However, he added: “It will achieve nothing unless accompanied by a full package of measures to reform corporate pay excess.

“The majority of company directors in Scotland run small-to-medium-sized firms on modest salaries. The real disconnect is between employees in many of the larger plcs and their directors, where even when business is bad, senior management have received significant salary increases.

“We have seen in banking how toxic this payment culture can become. It is essential that companies expand their horizons and begin to select real people from a wider range of backgrounds as non-executive directors and to sit on remuneration panels to act as a reality check and bring in some real world advice.

“Any salary increases or bonus payments for executives must be in the long-term interests of the business.”

The Association of British Insurers (ABI), whose members control around 13.5 per cent of investments in the London stock market, said it welcomed the moves.

However, the CBI questioned the effectiveness of binding shareholder votes and said it favoured the increased use of claw-back arrangements allowing bonuses to be recovered if performance is later found to fall short.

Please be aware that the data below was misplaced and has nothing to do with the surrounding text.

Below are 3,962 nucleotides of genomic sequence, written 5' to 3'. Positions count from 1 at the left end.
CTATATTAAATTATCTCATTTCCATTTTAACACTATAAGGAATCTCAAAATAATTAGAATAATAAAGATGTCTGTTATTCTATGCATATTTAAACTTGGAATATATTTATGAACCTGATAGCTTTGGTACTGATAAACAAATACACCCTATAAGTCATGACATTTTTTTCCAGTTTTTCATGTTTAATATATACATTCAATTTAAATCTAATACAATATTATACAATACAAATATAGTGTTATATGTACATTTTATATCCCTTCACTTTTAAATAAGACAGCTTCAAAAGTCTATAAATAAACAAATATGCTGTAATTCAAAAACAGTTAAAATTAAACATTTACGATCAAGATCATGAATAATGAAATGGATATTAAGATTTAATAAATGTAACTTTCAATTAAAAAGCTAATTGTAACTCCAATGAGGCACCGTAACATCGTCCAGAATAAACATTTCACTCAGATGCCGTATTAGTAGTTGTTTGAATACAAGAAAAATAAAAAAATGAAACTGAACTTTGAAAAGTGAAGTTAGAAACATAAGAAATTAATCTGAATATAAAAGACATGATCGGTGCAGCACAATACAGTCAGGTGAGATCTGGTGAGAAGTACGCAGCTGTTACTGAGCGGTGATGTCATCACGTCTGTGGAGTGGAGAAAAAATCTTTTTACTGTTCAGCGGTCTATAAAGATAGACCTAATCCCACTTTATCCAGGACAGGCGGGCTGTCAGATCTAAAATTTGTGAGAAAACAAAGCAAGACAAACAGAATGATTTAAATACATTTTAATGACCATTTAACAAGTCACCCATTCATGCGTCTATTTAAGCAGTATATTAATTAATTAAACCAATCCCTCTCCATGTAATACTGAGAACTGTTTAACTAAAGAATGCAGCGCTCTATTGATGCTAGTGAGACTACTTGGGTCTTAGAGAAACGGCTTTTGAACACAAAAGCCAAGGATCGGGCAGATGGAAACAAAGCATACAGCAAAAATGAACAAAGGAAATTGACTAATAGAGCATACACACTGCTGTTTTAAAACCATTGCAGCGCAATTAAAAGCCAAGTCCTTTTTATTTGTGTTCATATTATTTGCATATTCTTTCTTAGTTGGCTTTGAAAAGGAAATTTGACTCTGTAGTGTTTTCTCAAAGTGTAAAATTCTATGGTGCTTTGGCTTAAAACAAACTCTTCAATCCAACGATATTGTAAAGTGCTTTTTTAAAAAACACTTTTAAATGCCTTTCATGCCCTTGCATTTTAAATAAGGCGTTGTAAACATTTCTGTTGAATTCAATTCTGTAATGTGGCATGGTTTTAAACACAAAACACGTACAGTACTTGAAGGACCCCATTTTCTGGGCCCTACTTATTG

CBI director general John Cridland added: “At a time when family and government budgets are under great pressure, it is important that executive pay is seen to be fair.

“Binding shareholder votes would simply be shutting the stable door after the horse has bolted, as shareholders would only be voting after the problem has happened,” he said.

The government has already moved to force chief executives make public a single figure for total pay, including salary, long-term share plans, retirement schemes and other perks.

Mr Cameron’s commitment to votes came as research showed total remuneration of chief executives in 87 of the FTSE 100 companies rose 33 per cent to an average £5.1 million last year – at the same time as the values of their businesses rose 24 per cent.

The IPPR think-tank, which commissioned the figures, said reforms to tackle “excessive” boardroom pay should go beyond “shareholder activism” and include places for members on boards.